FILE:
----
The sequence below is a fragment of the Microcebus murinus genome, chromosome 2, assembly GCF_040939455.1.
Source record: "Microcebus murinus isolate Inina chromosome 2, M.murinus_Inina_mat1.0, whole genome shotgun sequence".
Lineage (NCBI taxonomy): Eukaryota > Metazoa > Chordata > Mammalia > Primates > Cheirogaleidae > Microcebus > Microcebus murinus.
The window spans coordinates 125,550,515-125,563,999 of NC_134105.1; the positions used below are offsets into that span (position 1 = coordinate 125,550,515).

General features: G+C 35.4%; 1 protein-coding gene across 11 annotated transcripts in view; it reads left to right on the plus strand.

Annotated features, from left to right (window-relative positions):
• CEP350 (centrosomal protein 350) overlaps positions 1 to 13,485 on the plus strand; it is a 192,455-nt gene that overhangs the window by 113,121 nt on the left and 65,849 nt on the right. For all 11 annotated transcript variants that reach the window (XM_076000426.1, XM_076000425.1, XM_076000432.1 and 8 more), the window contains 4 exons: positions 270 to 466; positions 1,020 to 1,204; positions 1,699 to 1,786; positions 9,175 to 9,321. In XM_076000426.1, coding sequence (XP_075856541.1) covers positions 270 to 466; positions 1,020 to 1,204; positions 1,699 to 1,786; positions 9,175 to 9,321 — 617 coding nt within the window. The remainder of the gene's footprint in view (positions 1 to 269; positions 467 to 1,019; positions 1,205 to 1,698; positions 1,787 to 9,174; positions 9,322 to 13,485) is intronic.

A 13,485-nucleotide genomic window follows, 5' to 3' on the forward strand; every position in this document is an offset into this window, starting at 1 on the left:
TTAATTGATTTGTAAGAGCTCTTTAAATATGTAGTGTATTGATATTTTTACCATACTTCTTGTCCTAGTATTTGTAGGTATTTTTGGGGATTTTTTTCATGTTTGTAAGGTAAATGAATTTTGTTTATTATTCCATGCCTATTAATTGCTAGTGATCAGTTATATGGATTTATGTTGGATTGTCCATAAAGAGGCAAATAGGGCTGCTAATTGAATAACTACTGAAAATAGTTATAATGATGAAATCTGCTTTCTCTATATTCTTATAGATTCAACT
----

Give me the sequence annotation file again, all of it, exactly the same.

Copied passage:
The sequence below is a fragment of the Microcebus murinus genome, chromosome 2, assembly GCF_040939455.1.
Source record: "Microcebus murinus isolate Inina chromosome 2, M.murinus_Inina_mat1.0, whole genome shotgun sequence".
Lineage (NCBI taxonomy): Eukaryota > Metazoa > Chordata > Mammalia > Primates > Cheirogaleidae > Microcebus > Microcebus murinus.
The window spans coordinates 125,550,515-125,563,999 of NC_134105.1; the positions used below are offsets into that span (position 1 = coordinate 125,550,515).

General features: G+C 35.4%; 1 protein-coding gene across 11 annotated transcripts in view; it reads left to right on the plus strand.

Annotated features, from left to right (window-relative positions):
• CEP350 (centrosomal protein 350) overlaps positions 1 to 13,485 on the plus strand; it is a 192,455-nt gene that overhangs the window by 113,121 nt on the left and 65,849 nt on the right. For all 11 annotated transcript variants that reach the window (XM_076000426.1, XM_076000425.1, XM_076000432.1 and 8 more), the window contains 4 exons: positions 270 to 466; positions 1,020 to 1,204; positions 1,699 to 1,786; positions 9,175 to 9,321. In XM_076000426.1, coding sequence (XP_075856541.1) covers positions 270 to 466; positions 1,020 to 1,204; positions 1,699 to 1,786; positions 9,175 to 9,321 — 617 coding nt within the window. The remainder of the gene's footprint in view (positions 1 to 269; positions 467 to 1,019; positions 1,205 to 1,698; positions 1,787 to 9,174; positions 9,322 to 13,485) is intronic.

A 13,485-nucleotide genomic window follows, 5' to 3' on the forward strand; every position in this document is an offset into this window, starting at 1 on the left:
TTAATTGATTTGTAAGAGCTCTTTAAATATGTAGTGTATTGATATTTTTACCATACTTCTTGTCCTAGTATTTGTAGGTATTTTTGGGGATTTTTTTCATGTTTGTAAGGTAAATGAATTTTGTTTATTATTCCATGCCTATTAATTGCTAGTGATCAGTTATATGGATTTATGTTGGATTGTCCATAAAGAGGCAAATAGGGCTGCTAATTGAATAACTACTGAAAATAGTTATAATGATGAAATCTGCTTTCTCTATATTCTTATAGATTCAACT